Scientific American Blog: Information Culture - RSS Feed

Thoughts and analysis related to science information, data, publication and culture.

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So long, Scientific American, and thanks for all the fish

The editors at Scientific American have decided to go in another direction with their blog network. As a result, our Information Culture blog will no longer be hosted on this network. -- Read more on

Is Nature’s “free to view” program a step back for open access?

News articles about scientific research often have misleading headlines meant to grab readers. News articles about scientific publishing are rarely subject to the same forces simply because... -- Read more on

Is this peer reviewed? Predatory journals and the transparency of peer review.

A few days ago, we learned that another spoof paper (PDF) had been accepted to an ostensibly peer reviewed journal. The paper was a simple repetition of the words "Get me off your f***ing... -- Read more on

Preserving scholarly information: LOCKSS, CLOCKKS, and portico

While the switch from print to digital publishing has been embraced by younger researchers and students, older faculty are a little more nervous about the impact of this (nearly complete) transition. -- Read more on

My personal information management strategies

I have systems set up to help me keep track of most of my personal information (files, images, etc.). Sometimes, these systems break down, especially when I get busy or overwhelmed. -- Read more on

Should we put our money where our citations are?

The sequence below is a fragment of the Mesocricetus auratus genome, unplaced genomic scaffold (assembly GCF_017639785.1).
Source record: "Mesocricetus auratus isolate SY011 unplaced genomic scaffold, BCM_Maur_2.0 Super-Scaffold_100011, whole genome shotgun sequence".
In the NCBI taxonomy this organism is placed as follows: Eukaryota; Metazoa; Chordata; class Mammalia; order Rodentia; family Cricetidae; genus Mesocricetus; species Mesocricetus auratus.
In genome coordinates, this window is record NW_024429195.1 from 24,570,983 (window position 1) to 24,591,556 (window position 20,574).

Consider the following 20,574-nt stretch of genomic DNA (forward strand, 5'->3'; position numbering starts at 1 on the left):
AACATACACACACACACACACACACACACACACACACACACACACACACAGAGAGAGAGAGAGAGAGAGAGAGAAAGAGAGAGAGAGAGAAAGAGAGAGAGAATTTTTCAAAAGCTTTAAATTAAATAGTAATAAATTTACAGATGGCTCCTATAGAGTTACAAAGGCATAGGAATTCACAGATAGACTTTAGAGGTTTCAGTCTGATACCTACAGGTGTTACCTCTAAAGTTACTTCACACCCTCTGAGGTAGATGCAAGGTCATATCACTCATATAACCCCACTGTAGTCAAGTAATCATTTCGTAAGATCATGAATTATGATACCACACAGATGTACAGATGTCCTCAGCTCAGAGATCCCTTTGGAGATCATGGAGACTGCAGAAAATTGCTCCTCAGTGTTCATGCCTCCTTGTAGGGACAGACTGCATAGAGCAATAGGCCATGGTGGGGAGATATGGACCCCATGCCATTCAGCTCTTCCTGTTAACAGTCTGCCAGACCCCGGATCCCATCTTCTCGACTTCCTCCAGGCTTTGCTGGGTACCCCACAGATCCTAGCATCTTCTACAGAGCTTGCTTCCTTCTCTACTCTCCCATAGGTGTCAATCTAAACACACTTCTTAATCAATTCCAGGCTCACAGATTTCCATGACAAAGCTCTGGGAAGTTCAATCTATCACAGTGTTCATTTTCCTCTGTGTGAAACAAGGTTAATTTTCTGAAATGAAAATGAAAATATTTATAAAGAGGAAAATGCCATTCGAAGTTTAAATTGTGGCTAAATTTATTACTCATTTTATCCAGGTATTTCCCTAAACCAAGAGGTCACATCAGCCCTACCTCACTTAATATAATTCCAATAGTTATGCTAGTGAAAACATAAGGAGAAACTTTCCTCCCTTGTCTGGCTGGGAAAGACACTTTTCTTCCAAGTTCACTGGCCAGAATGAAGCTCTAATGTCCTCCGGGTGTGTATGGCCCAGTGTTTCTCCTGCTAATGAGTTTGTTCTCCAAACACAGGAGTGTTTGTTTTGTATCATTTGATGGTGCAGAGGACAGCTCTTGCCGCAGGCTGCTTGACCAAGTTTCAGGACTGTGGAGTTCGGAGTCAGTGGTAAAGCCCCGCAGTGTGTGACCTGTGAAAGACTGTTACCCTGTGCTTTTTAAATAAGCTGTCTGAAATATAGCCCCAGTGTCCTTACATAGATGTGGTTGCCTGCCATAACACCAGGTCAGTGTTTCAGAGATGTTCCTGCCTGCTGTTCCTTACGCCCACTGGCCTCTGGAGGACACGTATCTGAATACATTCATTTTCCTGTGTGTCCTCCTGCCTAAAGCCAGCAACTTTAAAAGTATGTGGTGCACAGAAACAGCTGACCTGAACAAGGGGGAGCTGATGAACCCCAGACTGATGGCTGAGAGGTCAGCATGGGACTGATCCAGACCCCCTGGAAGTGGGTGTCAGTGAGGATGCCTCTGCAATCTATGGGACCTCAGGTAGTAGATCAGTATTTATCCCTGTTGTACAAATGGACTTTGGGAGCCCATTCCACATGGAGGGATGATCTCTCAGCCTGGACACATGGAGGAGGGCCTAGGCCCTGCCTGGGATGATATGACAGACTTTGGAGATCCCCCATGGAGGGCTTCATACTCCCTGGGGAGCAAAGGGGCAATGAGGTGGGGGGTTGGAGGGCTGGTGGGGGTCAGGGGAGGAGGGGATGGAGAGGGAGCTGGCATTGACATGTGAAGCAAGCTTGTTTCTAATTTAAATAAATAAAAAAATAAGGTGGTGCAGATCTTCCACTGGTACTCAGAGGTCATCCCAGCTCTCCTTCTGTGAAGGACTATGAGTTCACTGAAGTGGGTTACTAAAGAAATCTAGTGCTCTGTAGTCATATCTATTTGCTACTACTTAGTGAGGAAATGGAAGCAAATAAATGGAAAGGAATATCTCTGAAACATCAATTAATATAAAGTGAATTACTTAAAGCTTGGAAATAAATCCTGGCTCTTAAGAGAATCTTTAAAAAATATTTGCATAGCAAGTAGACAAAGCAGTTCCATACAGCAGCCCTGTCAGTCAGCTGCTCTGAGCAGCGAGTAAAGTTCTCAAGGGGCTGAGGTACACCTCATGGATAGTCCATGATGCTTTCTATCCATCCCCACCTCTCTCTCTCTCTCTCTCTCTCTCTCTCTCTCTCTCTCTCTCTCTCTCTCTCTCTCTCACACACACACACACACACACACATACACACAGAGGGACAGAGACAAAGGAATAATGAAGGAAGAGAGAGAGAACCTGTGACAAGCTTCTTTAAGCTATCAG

A while back I covered a study called "From funding agencies to scientific agency," by researchers from Indiana University's Department of Information and Library Science (Bollen, Crandall, Junk,... -- Read more on

Correcting the scientific record: An introduction to retractions

The modern scholarly publication system serves as the primary means of communicating scientific results, typically through peer-reviewed articles. -- Read more on

Scholarly articles and other sources about the Ebola outbreak

While there has been some high quality news reporting about the Ebola outbreak in West Africa, it is also easy to find vague, misleading or erroneous information about the disease and the outbreak. -- Read more on

Tools for evaluating scholarly journals

In an information-rich age, one of my main functions as a librarian isn't helping people find material, but helping them evaluate the material they find. -- Read more on

12 delightful resources for word nerds everywhere

My recent post about specialized dictionaries got me thinking about the fun books and sites I have encountered about words and language. I thought I would share a slightly off-topic post about my... -- Read more on

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